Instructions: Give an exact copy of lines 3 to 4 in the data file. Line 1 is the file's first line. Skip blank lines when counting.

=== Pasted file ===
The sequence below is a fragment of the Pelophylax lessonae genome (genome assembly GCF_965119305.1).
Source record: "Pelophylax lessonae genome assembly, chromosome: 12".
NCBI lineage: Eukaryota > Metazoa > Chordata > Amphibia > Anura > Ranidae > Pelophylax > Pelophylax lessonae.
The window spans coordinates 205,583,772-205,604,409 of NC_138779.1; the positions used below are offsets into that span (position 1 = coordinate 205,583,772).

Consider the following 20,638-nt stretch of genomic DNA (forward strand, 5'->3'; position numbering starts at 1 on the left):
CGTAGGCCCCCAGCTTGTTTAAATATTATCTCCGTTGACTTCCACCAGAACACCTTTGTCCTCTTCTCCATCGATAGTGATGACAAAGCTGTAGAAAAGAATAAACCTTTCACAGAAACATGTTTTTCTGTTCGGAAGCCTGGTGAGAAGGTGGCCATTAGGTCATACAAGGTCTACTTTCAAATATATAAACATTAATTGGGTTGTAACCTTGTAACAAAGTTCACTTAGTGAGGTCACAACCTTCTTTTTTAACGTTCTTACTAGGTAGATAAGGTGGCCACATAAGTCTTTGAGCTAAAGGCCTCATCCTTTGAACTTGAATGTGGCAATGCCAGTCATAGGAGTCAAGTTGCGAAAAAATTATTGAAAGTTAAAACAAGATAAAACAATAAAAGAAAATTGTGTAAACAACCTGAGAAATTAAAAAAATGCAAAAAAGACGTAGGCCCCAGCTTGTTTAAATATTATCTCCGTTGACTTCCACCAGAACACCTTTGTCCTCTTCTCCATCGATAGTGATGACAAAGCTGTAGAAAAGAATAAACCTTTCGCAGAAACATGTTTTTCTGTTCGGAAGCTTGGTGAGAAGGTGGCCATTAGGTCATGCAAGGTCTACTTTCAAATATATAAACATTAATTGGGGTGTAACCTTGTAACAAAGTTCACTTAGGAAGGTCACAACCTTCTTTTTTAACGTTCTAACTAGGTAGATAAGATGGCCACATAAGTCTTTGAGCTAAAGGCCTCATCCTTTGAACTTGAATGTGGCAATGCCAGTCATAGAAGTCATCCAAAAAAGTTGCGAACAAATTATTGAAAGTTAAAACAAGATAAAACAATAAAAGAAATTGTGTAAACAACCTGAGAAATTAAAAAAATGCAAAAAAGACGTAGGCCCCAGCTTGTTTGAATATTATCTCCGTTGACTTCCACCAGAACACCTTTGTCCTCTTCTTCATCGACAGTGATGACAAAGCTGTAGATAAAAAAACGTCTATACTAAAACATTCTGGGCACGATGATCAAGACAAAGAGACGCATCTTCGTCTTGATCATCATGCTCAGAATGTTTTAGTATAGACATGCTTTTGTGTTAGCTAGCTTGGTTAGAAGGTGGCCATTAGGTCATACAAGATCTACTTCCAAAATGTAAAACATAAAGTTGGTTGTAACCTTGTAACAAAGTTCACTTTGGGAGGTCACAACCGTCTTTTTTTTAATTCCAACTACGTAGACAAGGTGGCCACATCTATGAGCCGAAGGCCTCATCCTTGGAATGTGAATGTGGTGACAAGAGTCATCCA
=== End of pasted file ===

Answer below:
NCBI lineage: Eukaryota > Metazoa > Chordata > Amphibia > Anura > Ranidae > Pelophylax > Pelophylax lessonae.
The window spans coordinates 205,583,772-205,604,409 of NC_138779.1; the positions used below are offsets into that span (position 1 = coordinate 205,583,772).